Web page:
Now all six packages should be in the /usr/local/src/lamp/ directory as tar.gz. Now you need to unpack them. Proceed as shown below.

Note: the commands you need to enter appear in bold type; PC output is in normal type. All input is preceded by a > symbol.

First open a text console (shell terminal, e.g. Bash), then execute the following commands:

user:~ > su
[Now enter your root password]
root: ~> cd /usr/local/src/lamp
root:/usr/local/src/lamp > tar -xvzf apache_1.3.27.tar.gz
root:/usr/local/src/lamp > tar -xvzf zlib-1.1.4.tar.gz
root:/usr/local/src/lamp > tar -xvzf libpng-1.2.2.tar.gz
root:/usr/local/src/lamp > tar -xvzf gd-1.8.4.tar.gz
root:/usr/local/src/lamp > tar -xvzf pdflib-4.0.3.tar.gz
root:/usr/local/src/lamp > tar -xvzf php-4.2.3.tar.gz

After you have unpacked all the packages, enter the command "ls -l" to display all the directories.

From this point on, it is essential that you follow the installation steps exactly in the order shown here. This is because some packages need other packages to work properly. For example, the GD library needs zlib and libpng, and libpng in turn needs zlib. Now let's move on to the Apache Web server.

Apache 1.3.27

Note: make sure to read the README file! There are several switches under ./configure that can be set here.

Never compile the Apache Web server using the option --enable-module=all! If you do it this way, nothing will work. The best way to go about it is to specify as few modules as possible. Usually, this is more than enough for DSO support. You can then add any other modules you want yourself, which is after all the advantage of the DSO installation.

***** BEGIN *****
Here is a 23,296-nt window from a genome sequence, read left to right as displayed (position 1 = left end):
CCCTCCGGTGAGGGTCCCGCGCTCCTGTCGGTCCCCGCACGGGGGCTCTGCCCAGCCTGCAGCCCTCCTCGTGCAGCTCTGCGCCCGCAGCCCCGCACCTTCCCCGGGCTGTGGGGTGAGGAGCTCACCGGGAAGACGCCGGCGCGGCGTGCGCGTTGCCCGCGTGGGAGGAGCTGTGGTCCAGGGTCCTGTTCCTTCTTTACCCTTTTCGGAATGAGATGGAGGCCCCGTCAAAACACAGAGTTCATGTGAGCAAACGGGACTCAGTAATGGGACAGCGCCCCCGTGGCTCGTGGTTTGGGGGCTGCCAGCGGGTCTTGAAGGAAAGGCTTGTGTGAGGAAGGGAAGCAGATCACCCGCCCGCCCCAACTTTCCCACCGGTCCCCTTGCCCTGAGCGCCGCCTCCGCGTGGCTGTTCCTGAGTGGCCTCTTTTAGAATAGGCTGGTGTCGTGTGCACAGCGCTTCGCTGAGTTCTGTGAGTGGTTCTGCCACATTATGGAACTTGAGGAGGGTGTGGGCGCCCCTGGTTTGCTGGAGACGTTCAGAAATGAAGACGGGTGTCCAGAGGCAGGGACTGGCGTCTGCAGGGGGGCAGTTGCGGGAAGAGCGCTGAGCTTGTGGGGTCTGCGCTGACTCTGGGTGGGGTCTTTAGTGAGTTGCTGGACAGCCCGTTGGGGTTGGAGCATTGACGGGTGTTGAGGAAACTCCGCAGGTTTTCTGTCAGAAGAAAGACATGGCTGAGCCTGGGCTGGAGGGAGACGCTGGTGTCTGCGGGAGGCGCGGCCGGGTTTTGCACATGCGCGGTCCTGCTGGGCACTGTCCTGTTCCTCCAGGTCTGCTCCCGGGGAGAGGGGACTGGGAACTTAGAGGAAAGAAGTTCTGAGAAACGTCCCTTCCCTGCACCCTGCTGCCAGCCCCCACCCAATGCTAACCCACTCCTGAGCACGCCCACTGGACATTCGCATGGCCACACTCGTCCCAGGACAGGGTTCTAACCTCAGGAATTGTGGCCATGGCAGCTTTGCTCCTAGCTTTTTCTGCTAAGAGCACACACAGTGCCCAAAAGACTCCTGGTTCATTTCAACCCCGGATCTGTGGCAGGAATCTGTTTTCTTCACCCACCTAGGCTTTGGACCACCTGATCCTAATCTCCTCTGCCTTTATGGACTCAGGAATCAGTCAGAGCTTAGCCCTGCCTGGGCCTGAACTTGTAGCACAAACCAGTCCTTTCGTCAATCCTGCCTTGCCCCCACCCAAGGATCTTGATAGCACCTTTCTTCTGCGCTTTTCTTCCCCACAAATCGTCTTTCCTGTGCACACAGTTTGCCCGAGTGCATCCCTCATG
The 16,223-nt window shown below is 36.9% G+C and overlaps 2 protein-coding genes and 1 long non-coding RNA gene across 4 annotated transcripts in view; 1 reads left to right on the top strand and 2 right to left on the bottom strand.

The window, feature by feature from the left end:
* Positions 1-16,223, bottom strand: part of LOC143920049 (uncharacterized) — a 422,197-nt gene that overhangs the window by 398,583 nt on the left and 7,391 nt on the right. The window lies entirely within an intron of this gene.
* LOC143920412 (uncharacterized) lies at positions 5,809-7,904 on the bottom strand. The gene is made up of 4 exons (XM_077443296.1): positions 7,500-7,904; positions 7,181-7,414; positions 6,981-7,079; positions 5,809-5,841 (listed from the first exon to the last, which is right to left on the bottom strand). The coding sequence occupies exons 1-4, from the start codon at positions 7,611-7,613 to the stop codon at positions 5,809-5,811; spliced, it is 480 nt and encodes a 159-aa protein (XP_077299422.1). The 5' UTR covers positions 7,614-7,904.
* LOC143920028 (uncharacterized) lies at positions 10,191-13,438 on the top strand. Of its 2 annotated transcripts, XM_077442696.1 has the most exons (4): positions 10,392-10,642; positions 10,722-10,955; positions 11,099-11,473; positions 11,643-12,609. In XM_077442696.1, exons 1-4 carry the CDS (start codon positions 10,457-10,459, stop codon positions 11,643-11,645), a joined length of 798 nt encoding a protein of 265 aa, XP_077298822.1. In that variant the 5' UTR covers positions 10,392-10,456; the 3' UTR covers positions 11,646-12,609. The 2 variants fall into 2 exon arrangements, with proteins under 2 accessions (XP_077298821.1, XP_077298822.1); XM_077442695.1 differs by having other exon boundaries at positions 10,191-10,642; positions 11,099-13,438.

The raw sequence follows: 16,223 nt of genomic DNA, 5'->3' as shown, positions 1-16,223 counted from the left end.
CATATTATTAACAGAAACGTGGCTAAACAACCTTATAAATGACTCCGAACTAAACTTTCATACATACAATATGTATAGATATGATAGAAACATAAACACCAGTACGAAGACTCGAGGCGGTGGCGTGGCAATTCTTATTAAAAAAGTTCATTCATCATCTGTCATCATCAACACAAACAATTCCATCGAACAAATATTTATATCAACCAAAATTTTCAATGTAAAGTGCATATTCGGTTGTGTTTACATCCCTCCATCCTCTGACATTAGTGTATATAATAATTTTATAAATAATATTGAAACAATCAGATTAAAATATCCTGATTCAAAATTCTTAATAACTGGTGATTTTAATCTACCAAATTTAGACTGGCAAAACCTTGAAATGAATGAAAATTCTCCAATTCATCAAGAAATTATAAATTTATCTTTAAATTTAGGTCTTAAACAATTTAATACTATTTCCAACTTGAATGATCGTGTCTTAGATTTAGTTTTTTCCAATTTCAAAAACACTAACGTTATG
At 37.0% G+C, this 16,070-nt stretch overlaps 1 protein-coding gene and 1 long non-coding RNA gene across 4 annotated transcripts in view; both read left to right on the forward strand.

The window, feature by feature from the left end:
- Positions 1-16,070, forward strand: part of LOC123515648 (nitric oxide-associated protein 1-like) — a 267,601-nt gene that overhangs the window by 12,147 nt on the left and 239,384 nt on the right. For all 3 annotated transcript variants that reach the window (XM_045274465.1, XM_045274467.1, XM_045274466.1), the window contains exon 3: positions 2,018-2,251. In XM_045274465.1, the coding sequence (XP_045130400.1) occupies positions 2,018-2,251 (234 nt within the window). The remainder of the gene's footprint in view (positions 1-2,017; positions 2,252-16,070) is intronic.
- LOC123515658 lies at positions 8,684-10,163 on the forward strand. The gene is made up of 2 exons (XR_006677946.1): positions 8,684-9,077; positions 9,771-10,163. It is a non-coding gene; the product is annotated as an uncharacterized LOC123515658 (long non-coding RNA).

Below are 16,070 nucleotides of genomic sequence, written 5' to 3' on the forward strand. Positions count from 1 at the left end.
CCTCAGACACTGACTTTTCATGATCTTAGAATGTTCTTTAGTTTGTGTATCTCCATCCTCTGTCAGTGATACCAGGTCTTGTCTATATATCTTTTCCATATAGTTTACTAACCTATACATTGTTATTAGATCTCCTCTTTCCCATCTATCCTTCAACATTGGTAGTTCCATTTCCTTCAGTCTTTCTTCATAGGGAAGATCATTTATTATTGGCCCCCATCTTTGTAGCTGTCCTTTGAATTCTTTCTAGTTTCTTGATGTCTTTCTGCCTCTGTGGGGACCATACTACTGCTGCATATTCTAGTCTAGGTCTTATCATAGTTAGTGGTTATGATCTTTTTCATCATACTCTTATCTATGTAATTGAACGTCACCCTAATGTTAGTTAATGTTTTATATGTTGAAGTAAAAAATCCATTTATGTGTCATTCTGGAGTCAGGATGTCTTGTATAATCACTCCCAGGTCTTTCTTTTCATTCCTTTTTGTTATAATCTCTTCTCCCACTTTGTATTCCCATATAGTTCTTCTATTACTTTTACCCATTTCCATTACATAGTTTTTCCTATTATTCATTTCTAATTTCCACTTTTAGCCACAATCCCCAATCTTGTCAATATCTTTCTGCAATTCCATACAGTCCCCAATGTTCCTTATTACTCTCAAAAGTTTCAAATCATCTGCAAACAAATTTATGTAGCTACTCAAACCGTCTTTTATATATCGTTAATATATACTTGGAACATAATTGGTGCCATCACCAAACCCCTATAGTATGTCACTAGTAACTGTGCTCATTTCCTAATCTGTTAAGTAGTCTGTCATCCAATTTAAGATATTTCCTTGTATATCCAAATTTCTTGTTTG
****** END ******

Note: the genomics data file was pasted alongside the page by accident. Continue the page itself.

To install and configure Apache, proceed as follows.

First, change to a text console (shell terminal, e.g. Bash), as before.

Note: do not enter user:/usr/local/src/lamp > with your commands. This is the Linux prompt and is Linux's way of telling you that it is waiting for input. Your prompt may look different, as it can be individually configured.

user:/usr/local/src/lamp > cd apache_1.3.27
user:/usr/local/src/lamp/apache_1.3.27 > su
[Enter your root password]
root:/usr/local/src/lamp/apache_1.3.27 > ./configure --prefix=/usr/local/apache/1.3.27 --datadir=/web/htdocs --enable-rule=SHARED_CORE --enable-module=so

Note: enter this last part as one line! There is usually a space character in front of the --. The document directory where your websites will be stored later comes after -datadir. You can of course choose your own document directory. If you enter a document directory other than "/web/htdocs", though, make sure to change the relevant paths accordingly later in this tutorial.

root:/usr/local/src/lamp/apache_1.3.27 > make
root:/usr/local/src/lamp/apache_1.3.27 > make install

If you have entered everything correctly, your Apache Web server should now be completely compiled and installed.